Skip to content

Multiple Sclerosis Health Center

Font Size

Multiple Sclerosis: Other Treatments Under Study - Topic Overview

Researchers continually search for new or better medicines to treat multiple sclerosis (MS). MS appears to be a disease in which the immune system attacks the covering of the nerves (myelin) within the brain and spinal cord. So treatments that reduce the activity of the immune system may slow the progression of the disease. Medicines that work in this manner are called immunosuppressants. They are a major focus of MS research.

Several immunosuppressants being studied or used for MS are:

Recommended Related to Multiple Sclerosis

Lhermitte’s Sign: What Is It, and How Do You Treat It?

Lhermitte’s sign, also called Lhermitte’s phenomenon or barber chair sign, is often one of the first symptoms mentioned by people newly diagnosed with multiple sclerosis (MS). It was first recognized in 1924 by neurologist and neuropsychiatrist Jacques Jean Lhermitte.

Read the Lhermitte’s Sign: What Is It, and How Do You Treat It? article > >

  • Azathioprine (Imuran), which has shown conflicting results but may reduce the number of relapses in relapsing-remitting MS.
  • Cladribine (Leustatin), which has been used successfully against leukemia. The U.S. Food and Drug Administration (FDA) did not approve this drug for treatment of MS because of serious side effects, including death.
  • Cyclophosphamide, which some experts believe stabilizes MS without improving it. But research has shown conflicting results.
  • Methotrexate, which has also been used to treat cancer and rheumatoid arthritis. This drug may be of limited benefit in reducing the progression of MS.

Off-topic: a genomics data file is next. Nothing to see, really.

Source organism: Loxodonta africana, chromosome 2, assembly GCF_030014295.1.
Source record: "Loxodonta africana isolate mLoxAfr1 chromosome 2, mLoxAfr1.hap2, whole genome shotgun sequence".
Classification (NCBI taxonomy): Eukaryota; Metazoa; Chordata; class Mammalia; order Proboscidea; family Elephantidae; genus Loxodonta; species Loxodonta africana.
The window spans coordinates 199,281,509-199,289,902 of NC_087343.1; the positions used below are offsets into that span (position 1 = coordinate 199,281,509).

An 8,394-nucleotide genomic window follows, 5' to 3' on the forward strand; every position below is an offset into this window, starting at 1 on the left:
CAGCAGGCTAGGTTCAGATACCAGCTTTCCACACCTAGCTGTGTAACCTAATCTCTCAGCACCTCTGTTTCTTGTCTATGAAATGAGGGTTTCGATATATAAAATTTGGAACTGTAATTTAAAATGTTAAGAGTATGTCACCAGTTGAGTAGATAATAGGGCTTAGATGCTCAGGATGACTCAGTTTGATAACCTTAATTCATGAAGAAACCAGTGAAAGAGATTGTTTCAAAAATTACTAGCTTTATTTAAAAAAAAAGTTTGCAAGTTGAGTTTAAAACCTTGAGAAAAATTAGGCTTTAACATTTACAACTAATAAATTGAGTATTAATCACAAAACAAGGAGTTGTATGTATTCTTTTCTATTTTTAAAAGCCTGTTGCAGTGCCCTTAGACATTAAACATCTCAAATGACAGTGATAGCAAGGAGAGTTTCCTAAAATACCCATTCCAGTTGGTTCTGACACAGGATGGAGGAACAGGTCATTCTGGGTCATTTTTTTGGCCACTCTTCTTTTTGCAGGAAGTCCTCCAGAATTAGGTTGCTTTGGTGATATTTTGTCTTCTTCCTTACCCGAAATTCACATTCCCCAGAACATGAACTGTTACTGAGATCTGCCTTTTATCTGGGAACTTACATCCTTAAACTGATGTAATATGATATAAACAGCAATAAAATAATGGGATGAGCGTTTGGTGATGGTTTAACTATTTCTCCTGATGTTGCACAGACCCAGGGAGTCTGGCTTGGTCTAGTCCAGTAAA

• Monoclonal antibodies, such as:
    • Alemtuzumab (Campath), which has been shown to reduce disability in relapsing-remitting MS. But the side effects of this medicine may include serious life-threatening complications.
    • Daclizumab (Zenapax), which may reduce disease activity in relapsing-remitting MS.
    • Rituximab (Rituxan), which has been shown to reduce the number of relapses in relapsing-remitting MS, but has had serious side effects, including PML.
  • Laquinimod, which is still experimental. It has been shown to reduce the number of active lesions in people with MS, as seen on MRI.

Other medicines being studied for multiple sclerosis (MS) include firategrast.

Any therapy that can be used to treat MS must be judged by how it affects a person's degree of disability. Newer studies rely on the results of MRI scans and the progression of disability to evaluate how well therapy is working.

Insurance may not cover all types of treatment.

    This information is produced and provided by the National Cancer Institute (NCI). The information in this topic may have changed since it was written. For the most current information, contact the National Cancer Institute via the Internet web site at http:// cancer .gov or call 1-800-4-CANCER.

    WebMD Medical Reference from Healthwise

    Last Updated: March 12, 2014
    This information is not intended to replace the advice of a doctor. Healthwise disclaims any liability for the decisions you make based on this information.
    1
    Next Article:

    Multiple Sclerosis: Other Treatments Under Study Topics

    Today on WebMD

    nerve damage
    Learn how this disease affects the nervous system.
    woman applying lotion
    Ideas on how to boost your mood and self-esteem.
     
    woman pondering
    Get personalized treatment options.
    man with hand over eye
    Be on the lookout for these symptoms.
     
    brain scan
    ARTICLE
    worried woman
    ARTICLE
     
    neural fiber
    ARTICLE
    white blood cells
    VIDEO
     
    sunlight in hands
    ARTICLE
    illustration of human spine
    ARTICLE
     
    muscle spasm
    ARTICLE
    green eyed woman with glasses
    ARTICLE
     

    WebMD Special Sections